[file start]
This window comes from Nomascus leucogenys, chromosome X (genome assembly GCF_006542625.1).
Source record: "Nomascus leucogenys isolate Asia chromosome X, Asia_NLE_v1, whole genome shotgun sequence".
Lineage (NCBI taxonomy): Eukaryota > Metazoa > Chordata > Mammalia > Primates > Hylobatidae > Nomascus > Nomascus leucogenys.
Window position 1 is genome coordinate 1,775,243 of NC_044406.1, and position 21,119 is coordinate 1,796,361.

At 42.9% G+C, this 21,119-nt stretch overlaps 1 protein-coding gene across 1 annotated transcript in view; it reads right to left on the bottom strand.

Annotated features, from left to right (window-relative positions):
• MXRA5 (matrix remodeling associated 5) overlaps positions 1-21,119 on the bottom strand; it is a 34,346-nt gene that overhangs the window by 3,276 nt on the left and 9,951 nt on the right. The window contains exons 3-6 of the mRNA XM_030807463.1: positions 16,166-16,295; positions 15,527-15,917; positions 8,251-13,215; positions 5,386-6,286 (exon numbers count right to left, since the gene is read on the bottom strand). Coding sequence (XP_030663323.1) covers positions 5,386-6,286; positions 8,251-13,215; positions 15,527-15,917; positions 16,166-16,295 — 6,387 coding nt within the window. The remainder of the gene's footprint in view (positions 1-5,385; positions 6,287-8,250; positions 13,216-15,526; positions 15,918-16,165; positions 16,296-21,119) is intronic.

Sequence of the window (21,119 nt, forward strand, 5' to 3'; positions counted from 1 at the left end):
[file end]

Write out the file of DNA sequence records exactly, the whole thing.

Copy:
This window comes from Nomascus leucogenys, chromosome X (genome assembly GCF_006542625.1).
Source record: "Nomascus leucogenys isolate Asia chromosome X, Asia_NLE_v1, whole genome shotgun sequence".
Lineage (NCBI taxonomy): Eukaryota > Metazoa > Chordata > Mammalia > Primates > Hylobatidae > Nomascus > Nomascus leucogenys.
Window position 1 is genome coordinate 1,775,243 of NC_044406.1, and position 21,119 is coordinate 1,796,361.

At 42.9% G+C, this 21,119-nt stretch overlaps 1 protein-coding gene across 1 annotated transcript in view; it reads right to left on the bottom strand.

Annotated features, from left to right (window-relative positions):
• MXRA5 (matrix remodeling associated 5) overlaps positions 1-21,119 on the bottom strand; it is a 34,346-nt gene that overhangs the window by 3,276 nt on the left and 9,951 nt on the right. The window contains exons 3-6 of the mRNA XM_030807463.1: positions 16,166-16,295; positions 15,527-15,917; positions 8,251-13,215; positions 5,386-6,286 (exon numbers count right to left, since the gene is read on the bottom strand). Coding sequence (XP_030663323.1) covers positions 5,386-6,286; positions 8,251-13,215; positions 15,527-15,917; positions 16,166-16,295 — 6,387 coding nt within the window. The remainder of the gene's footprint in view (positions 1-5,385; positions 6,287-8,250; positions 13,216-15,526; positions 15,918-16,165; positions 16,296-21,119) is intronic.

Sequence of the window (21,119 nt, forward strand, 5' to 3'; positions counted from 1 at the left end):